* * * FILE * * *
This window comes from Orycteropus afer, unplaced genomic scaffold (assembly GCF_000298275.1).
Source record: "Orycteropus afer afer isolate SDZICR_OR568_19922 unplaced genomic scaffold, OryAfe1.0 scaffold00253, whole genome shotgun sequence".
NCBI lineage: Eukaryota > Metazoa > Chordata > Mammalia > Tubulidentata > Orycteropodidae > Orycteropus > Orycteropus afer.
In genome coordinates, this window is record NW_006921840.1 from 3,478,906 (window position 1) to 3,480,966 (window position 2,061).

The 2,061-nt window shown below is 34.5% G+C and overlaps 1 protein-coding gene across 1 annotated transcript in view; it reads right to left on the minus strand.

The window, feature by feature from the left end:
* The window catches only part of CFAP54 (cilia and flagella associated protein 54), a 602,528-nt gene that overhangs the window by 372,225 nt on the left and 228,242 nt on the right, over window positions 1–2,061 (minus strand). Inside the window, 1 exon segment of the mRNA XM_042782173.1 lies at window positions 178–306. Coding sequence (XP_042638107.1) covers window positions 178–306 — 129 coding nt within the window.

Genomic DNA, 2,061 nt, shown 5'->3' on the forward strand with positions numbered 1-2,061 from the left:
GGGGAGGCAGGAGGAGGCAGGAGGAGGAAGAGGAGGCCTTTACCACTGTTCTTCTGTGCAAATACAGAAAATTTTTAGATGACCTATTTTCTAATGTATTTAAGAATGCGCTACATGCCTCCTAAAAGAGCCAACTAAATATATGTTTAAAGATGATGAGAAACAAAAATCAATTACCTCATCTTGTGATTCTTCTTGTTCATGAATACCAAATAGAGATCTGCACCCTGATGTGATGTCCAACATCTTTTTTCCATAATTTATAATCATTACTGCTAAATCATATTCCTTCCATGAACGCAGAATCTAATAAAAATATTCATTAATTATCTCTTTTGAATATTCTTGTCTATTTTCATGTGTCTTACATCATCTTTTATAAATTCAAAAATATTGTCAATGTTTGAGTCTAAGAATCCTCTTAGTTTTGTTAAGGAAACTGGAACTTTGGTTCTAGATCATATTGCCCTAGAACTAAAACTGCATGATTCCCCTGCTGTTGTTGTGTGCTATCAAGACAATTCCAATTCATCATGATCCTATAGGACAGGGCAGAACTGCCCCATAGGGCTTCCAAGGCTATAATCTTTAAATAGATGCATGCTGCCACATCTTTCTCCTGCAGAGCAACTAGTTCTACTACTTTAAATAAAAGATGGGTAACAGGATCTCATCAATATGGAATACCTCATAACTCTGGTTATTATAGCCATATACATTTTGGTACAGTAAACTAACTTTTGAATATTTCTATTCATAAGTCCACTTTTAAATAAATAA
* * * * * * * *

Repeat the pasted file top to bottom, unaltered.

This window comes from Orycteropus afer, unplaced genomic scaffold (assembly GCF_000298275.1).
Source record: "Orycteropus afer afer isolate SDZICR_OR568_19922 unplaced genomic scaffold, OryAfe1.0 scaffold00253, whole genome shotgun sequence".
NCBI lineage: Eukaryota > Metazoa > Chordata > Mammalia > Tubulidentata > Orycteropodidae > Orycteropus > Orycteropus afer.
In genome coordinates, this window is record NW_006921840.1 from 3,478,906 (window position 1) to 3,480,966 (window position 2,061).

The 2,061-nt window shown below is 34.5% G+C and overlaps 1 protein-coding gene across 1 annotated transcript in view; it reads right to left on the minus strand.

The window, feature by feature from the left end:
* The window catches only part of CFAP54 (cilia and flagella associated protein 54), a 602,528-nt gene that overhangs the window by 372,225 nt on the left and 228,242 nt on the right, over window positions 1–2,061 (minus strand). Inside the window, 1 exon segment of the mRNA XM_042782173.1 lies at window positions 178–306. Coding sequence (XP_042638107.1) covers window positions 178–306 — 129 coding nt within the window.

Genomic DNA, 2,061 nt, shown 5'->3' on the forward strand with positions numbered 1-2,061 from the left:
GGGGAGGCAGGAGGAGGCAGGAGGAGGAAGAGGAGGCCTTTACCACTGTTCTTCTGTGCAAATACAGAAAATTTTTAGATGACCTATTTTCTAATGTATTTAAGAATGCGCTACATGCCTCCTAAAAGAGCCAACTAAATATATGTTTAAAGATGATGAGAAACAAAAATCAATTACCTCATCTTGTGATTCTTCTTGTTCATGAATACCAAATAGAGATCTGCACCCTGATGTGATGTCCAACATCTTTTTTCCATAATTTATAATCATTACTGCTAAATCATATTCCTTCCATGAACGCAGAATCTAATAAAAATATTCATTAATTATCTCTTTTGAATATTCTTGTCTATTTTCATGTGTCTTACATCATCTTTTATAAATTCAAAAATATTGTCAATGTTTGAGTCTAAGAATCCTCTTAGTTTTGTTAAGGAAACTGGAACTTTGGTTCTAGATCATATTGCCCTAGAACTAAAACTGCATGATTCCCCTGCTGTTGTTGTGTGCTATCAAGACAATTCCAATTCATCATGATCCTATAGGACAGGGCAGAACTGCCCCATAGGGCTTCCAAGGCTATAATCTTTAAATAGATGCATGCTGCCACATCTTTCTCCTGCAGAGCAACTAGTTCTACTACTTTAAATAAAAGATGGGTAACAGGATCTCATCAATATGGAATACCTCATAACTCTGGTTATTATAGCCATATACATTTTGGTACAGTAAACTAACTTTTGAATATTTCTATTCATAAGTCCACTTTTAAATAAATAA